The imperative for Israel to review its policy vis-à-vis southern Syria now is reinforced by research published by the Combatting Terrorism Center at West Point that found that Islamic State is currently looking to build on what it has already accomplished since it restarted in southern push a year ago.
Another new element in the region is Russia’s direct intervention on behalf of Assad with the deployment of fighters to the Syrian airbase in Lattakia on Sept. 30, that by now have flown hundreds of missions against Syrian rebels and ISIS. The Russian deployment ostensibly came in response to an appeal by Assad for help and to hit radical Islamist terrorists so it does not permeate and reach Russian territory.
Some believe, though, that these have provided Russia with the opportunity to once again stake a claim in the region it had left to the Americans in 1973. Ironically, the downing of the Russian jet fighter by Turkey has provided Russia with justification for introducing into the battlefield their most advanced anti-aircraft systems—the
S-300 and S-400—that Israel had successfully blocked from going to Iran for years.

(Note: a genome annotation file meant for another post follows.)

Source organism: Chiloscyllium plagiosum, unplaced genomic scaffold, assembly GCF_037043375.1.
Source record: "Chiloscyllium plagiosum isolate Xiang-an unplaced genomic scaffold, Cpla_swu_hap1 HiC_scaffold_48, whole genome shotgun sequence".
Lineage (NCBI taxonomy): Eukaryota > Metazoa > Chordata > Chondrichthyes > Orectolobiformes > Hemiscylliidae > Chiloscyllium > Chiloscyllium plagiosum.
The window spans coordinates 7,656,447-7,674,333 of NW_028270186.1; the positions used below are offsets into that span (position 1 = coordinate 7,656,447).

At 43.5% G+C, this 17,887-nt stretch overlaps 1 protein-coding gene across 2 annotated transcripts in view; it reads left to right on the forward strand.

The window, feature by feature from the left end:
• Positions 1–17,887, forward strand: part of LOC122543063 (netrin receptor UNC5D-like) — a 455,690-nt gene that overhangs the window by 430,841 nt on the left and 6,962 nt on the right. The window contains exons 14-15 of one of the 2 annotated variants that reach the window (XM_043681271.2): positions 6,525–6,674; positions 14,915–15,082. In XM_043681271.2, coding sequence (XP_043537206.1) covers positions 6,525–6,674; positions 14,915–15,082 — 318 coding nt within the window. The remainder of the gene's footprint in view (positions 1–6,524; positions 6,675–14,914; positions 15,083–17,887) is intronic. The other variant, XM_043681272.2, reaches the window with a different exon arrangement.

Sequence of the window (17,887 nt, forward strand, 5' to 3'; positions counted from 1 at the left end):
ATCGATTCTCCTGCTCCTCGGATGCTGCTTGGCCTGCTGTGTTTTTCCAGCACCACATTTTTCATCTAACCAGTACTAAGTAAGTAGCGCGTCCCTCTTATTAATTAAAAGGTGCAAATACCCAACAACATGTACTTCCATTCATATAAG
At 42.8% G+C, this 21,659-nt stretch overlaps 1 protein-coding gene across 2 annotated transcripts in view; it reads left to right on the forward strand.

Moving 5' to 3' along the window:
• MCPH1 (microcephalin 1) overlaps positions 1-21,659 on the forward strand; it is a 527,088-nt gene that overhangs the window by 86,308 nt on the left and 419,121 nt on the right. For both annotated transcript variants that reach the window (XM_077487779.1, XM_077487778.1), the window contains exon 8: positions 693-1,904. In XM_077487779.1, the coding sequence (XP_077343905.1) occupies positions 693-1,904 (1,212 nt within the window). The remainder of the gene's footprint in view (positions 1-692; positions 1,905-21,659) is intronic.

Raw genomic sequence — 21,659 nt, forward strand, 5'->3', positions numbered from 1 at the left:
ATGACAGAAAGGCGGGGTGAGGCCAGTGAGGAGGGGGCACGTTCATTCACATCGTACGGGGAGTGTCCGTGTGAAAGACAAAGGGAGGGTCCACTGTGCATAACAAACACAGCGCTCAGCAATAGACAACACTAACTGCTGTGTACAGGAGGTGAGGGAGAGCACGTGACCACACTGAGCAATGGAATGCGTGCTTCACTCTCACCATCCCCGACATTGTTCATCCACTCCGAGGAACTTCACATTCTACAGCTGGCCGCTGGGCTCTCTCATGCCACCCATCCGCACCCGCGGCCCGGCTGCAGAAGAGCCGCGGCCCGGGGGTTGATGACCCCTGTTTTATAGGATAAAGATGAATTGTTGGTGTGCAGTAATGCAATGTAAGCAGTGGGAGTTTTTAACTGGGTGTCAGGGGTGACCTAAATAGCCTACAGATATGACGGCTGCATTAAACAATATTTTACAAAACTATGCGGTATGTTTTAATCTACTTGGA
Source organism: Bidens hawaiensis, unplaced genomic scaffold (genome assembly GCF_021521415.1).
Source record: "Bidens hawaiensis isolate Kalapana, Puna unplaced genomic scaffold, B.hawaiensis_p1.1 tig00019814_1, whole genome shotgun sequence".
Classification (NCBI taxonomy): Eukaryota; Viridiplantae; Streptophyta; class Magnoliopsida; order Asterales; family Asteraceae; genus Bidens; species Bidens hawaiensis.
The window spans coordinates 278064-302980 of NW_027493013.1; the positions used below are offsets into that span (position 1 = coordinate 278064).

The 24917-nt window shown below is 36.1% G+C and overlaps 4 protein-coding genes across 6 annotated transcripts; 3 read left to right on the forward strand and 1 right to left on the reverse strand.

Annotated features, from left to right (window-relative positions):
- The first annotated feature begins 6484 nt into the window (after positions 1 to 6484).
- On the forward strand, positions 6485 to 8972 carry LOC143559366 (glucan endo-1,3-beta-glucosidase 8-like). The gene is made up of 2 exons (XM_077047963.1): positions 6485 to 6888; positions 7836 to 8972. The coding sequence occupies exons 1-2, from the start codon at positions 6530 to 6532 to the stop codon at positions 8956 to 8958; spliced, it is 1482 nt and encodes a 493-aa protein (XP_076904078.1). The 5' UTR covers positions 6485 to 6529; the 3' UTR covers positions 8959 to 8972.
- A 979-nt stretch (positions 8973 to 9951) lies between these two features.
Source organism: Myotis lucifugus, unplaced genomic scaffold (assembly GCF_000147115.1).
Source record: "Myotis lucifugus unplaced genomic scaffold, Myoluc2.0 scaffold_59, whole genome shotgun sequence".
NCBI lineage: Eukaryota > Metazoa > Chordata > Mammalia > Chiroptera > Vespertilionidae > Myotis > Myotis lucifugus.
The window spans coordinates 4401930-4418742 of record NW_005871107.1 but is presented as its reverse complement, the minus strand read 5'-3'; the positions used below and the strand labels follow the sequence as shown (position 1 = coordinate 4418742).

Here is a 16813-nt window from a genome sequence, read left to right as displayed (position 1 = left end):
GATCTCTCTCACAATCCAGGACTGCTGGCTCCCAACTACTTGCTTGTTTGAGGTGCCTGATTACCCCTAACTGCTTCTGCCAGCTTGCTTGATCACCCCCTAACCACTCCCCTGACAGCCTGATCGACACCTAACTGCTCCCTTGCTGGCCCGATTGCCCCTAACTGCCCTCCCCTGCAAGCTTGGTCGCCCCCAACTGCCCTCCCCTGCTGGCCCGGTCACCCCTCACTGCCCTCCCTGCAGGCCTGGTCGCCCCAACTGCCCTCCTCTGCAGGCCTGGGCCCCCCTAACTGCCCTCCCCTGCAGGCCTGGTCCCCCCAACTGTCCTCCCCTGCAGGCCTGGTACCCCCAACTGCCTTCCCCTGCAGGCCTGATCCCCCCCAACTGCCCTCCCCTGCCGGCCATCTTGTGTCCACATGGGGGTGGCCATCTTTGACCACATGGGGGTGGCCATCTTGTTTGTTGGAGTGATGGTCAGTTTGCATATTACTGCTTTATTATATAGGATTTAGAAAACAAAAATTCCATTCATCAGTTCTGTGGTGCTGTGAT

Now these systems are on our doorstep. Prime Minister Benjamin Netanyahu had the prescience to visit Moscow just 10 days before the Russian deployment in Syria and to conclude with Russian president Vladimir Putin parameters for the IAF’s freedom of action. Israeli Russian expert Yasha Kedmi, head of “Nativ,” Israel’s outreach organ to Russian Jewry, has said that Putin’s intervention in Syria is much more global than the conflict in Syria. “The conflict there is merely a demonstration of the huge military moves that Russia has made in recent years,” he told Israel Defense in late November. “They reached an assessment that in the current reality, the American will accept any solution the Russians impose on Syria,” Kedmi said. Former head of IDF Intelligence Gen. (res.) Amos Yadlin has clarified that while the rationale of the Russian move, its strategic objective, scope and duration are not yet sufficiently clear, “it is obvious that the move places Israel in a new reality that requires reconsideration of the ways to confront the challenge and opportunities brought on by the new reality.